13 The college’s representative at the December 19, 2016 meeting advised us that the college has been engaged in discussions with the city to enter into a formal agreement for the complex. Over the course of several months, the college proposed various types of ownership structures to council. In December 2016, the city advised the college that it was seeking an ownership model instead of a leasing space in the complex from the college.

14 According to the college’s representative, construction on the complex needs to begin by the spring of 2017 in order to meet funding deadlines.

 

The December 19 closed meeting

15 On December 19, 2016 during a regular meeting, council proceeded into closed session under the acquisition or disposition of land exception found in subsection 239(2)(c) of the Act. The resolution to proceed in camera only referenced the exception, with no other information about the matter to be discussed in closed session. According to the clerk, the purpose of the closed meeting was to present council with information about a new ownership model (which the city calls a “condominium proposal”) for the Integrated Emergency Services Complex. Under such a proposal, the city would acquire title to parts of the complex such as the fire hall.

16 The clerk, a number of staff, and all of council except then-Councillor André Grzela were present during the closed session. The college’s representative, an architect retained to design the complex, and the city’s solicitor were also present.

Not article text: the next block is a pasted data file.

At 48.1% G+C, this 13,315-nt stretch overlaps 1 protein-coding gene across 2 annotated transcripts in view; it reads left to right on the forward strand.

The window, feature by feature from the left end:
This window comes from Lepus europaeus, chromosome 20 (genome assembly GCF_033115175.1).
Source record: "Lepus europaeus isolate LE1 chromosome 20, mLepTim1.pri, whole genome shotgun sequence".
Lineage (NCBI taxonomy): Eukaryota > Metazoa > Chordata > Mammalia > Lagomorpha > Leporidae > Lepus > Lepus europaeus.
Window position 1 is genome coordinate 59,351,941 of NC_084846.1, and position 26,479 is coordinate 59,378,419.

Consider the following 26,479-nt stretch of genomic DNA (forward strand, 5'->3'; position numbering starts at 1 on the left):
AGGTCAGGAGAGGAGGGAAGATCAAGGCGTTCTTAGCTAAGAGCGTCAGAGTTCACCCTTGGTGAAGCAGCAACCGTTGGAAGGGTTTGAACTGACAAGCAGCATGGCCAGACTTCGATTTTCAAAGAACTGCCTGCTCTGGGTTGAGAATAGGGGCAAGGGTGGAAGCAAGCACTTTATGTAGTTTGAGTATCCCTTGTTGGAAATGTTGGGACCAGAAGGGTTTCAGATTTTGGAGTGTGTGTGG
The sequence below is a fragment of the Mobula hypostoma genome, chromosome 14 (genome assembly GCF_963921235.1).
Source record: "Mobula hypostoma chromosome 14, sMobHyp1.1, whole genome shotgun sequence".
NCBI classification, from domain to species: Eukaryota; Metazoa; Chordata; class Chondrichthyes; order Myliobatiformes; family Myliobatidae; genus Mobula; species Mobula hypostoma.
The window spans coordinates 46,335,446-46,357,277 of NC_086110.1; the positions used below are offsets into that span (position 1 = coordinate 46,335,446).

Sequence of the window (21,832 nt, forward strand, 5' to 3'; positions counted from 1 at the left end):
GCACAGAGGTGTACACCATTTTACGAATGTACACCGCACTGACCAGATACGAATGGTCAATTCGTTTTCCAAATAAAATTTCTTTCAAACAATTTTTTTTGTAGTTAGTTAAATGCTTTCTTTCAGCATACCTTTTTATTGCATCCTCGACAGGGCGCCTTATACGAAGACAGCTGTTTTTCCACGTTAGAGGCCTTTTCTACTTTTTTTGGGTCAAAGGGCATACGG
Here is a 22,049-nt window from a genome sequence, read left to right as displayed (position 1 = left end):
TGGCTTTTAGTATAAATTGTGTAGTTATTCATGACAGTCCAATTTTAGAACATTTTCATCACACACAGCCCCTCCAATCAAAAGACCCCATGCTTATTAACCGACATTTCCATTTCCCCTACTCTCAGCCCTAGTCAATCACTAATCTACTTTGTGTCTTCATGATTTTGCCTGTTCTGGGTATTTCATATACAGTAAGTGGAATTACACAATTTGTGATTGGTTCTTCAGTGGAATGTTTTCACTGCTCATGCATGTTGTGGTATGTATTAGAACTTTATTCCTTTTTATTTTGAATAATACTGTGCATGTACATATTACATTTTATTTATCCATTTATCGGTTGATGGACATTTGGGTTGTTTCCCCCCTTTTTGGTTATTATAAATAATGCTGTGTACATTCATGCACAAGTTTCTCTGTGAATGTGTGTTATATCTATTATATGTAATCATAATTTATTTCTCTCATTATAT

17 The college’s representative met with council during the first portion of the closed meeting. He provided council with information about the condominium proposal and spoke about the urgency from the college’s perspective for council to come to a decision. He also responded to questions from council. After responding to questions, Mayor Steven Black asked the college’s representative to leave the room.

18 Following the deputation of the college’s representative, council continued to discuss the project and the city’s position on the condominium proposal. Staff provided additional information to council about the condominium proposal and other financial considerations for the project.

19 The city’s solicitor was present during the closed session but did not provide any legal advice to council during the meeting.

20 Following the closed session, council passed the following resolution in public:

“BE IT RESOLVED THAT Council does hereby approve entering into a condominium proposal with Northern College for an Integrated Service Facility with a maximum cost of $2 million.”

Analysis

Applicability of the “acquisition or disposition of land” exception

21 The city cited the “acquisition or disposition of land” exception when it moved into closed session to discuss the Integrated Emergency Services Complex on December 19, 2016.

22 Under the Act, council is permitted to discuss matters pertaining to a proposed or pending acquisition or disposition of land by the municipality or local board in closed session (s. 239(2)(c)).